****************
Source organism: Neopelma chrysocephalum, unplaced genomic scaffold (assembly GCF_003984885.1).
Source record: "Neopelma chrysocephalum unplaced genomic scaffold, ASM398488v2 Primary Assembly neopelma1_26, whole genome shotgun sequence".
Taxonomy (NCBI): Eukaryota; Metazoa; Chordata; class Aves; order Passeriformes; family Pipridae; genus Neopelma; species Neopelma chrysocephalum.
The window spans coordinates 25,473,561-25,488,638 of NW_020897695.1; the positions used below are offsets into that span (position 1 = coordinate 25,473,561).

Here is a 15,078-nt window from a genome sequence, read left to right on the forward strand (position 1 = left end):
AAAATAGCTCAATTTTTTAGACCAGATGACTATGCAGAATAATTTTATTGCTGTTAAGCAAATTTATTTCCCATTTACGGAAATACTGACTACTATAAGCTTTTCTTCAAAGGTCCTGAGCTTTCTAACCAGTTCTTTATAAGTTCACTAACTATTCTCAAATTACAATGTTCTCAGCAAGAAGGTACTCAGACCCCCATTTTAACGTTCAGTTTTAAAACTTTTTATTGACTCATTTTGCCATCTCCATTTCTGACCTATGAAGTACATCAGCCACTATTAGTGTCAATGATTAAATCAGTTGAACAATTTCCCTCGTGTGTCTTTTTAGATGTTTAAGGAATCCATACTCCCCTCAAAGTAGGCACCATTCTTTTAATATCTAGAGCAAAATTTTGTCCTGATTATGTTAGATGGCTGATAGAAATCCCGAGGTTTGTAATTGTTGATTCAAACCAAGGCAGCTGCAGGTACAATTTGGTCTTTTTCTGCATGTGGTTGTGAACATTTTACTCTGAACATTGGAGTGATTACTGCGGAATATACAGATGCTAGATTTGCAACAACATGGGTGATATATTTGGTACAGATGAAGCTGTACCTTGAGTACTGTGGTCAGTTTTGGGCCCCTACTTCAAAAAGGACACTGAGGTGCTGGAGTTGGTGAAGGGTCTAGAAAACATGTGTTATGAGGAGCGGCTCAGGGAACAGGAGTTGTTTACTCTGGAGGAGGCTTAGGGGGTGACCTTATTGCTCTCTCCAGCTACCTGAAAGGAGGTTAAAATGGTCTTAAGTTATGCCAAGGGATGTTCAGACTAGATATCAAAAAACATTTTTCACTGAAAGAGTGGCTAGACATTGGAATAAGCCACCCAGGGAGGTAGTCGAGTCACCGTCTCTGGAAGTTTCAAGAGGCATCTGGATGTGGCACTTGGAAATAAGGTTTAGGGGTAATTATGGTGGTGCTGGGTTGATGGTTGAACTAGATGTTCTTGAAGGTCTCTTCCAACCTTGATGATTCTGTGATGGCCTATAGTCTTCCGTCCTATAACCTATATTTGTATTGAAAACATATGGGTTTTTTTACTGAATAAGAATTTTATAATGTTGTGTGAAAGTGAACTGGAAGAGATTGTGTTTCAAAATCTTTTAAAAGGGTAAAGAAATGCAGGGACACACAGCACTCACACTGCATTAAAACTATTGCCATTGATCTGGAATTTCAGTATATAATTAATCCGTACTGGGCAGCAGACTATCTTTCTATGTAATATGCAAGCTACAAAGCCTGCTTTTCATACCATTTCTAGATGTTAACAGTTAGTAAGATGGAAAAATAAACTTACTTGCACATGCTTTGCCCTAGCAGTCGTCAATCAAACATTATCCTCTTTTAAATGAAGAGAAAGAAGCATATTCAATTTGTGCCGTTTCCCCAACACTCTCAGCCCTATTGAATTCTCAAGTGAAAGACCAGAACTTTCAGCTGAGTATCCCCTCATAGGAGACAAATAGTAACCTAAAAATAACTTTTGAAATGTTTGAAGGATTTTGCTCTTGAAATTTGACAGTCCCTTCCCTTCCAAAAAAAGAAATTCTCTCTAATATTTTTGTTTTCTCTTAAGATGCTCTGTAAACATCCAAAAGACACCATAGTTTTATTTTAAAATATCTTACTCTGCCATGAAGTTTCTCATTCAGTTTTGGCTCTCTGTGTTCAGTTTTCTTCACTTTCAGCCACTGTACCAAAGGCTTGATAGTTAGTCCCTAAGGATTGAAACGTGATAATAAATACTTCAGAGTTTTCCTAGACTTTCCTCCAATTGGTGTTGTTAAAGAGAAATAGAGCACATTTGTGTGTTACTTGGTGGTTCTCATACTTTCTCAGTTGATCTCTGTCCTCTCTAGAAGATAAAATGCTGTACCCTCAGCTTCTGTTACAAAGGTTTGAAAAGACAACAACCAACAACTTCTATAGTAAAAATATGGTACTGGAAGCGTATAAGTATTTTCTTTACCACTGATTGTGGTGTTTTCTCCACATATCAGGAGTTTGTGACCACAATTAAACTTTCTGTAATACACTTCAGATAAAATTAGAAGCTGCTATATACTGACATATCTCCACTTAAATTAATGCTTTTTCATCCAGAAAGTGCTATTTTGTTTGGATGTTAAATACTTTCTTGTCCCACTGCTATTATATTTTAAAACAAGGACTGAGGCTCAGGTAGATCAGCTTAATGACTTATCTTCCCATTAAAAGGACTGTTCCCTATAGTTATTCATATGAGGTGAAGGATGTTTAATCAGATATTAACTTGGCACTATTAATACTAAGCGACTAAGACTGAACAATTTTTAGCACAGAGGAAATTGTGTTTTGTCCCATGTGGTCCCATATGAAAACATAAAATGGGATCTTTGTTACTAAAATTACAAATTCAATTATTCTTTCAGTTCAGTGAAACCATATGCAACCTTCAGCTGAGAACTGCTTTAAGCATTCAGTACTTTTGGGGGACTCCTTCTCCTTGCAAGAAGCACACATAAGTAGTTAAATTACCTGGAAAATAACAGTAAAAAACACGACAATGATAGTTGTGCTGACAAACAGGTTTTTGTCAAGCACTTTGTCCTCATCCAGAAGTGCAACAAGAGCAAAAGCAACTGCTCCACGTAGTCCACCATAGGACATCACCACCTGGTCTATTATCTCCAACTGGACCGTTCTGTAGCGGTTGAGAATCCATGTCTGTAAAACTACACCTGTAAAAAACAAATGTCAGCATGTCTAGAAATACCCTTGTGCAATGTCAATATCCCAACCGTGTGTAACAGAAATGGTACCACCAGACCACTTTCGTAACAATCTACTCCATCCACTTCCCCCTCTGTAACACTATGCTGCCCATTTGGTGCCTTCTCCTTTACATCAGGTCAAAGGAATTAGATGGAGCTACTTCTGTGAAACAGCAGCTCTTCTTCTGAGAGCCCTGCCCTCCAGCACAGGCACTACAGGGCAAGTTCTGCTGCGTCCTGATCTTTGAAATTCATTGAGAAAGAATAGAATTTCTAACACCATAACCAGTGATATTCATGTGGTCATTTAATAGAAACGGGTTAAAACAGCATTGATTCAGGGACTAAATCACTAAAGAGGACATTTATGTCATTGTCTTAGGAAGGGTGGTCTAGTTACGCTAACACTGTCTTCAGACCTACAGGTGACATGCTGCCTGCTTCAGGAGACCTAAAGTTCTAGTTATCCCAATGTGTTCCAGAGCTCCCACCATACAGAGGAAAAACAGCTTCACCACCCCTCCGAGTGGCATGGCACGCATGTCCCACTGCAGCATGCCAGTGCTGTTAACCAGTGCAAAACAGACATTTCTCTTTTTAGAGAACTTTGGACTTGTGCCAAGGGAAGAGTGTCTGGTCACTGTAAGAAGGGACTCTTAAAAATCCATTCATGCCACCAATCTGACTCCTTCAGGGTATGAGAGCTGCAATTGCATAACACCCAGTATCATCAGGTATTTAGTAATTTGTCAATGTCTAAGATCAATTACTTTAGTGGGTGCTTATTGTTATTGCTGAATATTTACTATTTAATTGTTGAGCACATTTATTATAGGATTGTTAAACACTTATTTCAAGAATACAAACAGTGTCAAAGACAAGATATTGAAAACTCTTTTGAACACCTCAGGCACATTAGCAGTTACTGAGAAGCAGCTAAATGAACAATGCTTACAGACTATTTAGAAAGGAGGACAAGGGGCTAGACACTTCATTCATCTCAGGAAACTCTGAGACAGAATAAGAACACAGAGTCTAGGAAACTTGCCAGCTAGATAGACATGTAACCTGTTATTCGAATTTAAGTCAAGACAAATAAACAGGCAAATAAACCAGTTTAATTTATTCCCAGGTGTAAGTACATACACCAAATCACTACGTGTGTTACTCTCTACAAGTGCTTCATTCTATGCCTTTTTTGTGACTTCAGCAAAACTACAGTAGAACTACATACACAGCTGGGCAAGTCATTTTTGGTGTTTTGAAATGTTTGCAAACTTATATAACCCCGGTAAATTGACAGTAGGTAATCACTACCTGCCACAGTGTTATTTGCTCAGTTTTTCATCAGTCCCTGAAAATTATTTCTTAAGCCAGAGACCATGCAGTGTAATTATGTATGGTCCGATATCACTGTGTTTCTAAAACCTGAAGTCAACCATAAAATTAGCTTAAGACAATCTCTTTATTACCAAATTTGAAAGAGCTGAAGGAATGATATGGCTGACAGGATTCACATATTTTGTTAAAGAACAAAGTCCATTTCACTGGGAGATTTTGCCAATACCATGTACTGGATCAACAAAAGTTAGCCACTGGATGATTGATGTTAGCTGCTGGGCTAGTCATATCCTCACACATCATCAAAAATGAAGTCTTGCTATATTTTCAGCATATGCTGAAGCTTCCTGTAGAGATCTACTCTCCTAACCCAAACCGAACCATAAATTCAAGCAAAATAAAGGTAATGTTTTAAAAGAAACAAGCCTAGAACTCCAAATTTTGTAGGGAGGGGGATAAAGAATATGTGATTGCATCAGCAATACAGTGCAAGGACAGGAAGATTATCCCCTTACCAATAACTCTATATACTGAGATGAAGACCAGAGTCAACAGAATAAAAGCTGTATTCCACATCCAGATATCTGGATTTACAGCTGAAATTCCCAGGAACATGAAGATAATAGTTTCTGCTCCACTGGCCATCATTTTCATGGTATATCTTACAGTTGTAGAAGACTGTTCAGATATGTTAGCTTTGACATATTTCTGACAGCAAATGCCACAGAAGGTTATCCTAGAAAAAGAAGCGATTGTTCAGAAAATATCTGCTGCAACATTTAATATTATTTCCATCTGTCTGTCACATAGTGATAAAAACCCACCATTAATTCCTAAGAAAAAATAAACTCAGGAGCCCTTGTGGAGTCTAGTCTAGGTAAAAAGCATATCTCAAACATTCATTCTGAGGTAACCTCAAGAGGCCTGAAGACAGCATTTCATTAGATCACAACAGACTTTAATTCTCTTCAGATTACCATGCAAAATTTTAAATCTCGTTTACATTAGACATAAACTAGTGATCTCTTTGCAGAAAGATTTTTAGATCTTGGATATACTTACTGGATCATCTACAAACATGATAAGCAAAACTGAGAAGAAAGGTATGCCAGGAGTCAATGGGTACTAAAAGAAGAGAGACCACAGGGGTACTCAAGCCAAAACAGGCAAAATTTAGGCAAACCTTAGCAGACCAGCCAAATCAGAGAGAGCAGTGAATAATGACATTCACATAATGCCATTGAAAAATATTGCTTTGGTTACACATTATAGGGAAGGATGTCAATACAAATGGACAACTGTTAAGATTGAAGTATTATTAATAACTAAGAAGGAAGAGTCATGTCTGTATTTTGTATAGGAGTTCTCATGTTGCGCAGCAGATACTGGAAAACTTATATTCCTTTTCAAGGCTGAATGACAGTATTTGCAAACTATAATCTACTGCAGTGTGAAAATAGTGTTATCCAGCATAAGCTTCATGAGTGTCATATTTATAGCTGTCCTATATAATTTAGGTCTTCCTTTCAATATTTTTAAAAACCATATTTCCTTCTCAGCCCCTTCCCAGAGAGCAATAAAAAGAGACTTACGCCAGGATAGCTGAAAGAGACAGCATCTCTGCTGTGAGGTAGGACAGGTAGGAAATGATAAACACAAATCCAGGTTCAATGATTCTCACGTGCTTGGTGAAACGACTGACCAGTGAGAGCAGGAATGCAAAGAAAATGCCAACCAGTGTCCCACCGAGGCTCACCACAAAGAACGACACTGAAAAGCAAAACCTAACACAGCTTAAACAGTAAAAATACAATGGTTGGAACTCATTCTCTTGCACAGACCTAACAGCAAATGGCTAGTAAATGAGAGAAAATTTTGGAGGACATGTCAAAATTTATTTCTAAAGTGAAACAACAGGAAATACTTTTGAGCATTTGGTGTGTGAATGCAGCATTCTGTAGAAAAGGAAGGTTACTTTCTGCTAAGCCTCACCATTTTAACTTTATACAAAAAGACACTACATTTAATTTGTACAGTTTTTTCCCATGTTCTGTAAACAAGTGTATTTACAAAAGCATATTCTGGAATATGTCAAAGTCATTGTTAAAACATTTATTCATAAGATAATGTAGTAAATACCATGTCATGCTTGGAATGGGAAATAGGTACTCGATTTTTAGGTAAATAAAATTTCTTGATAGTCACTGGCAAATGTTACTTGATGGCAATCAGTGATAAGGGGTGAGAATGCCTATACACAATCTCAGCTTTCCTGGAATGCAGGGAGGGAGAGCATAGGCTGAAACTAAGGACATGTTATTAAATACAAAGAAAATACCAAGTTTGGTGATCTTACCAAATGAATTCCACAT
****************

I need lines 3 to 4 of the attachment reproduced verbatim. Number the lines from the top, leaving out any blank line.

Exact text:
Taxonomy (NCBI): Eukaryota; Metazoa; Chordata; class Aves; order Passeriformes; family Pipridae; genus Neopelma; species Neopelma chrysocephalum.
The window spans coordinates 25,473,561-25,488,638 of NW_020897695.1; the positions used below are offsets into that span (position 1 = coordinate 25,473,561).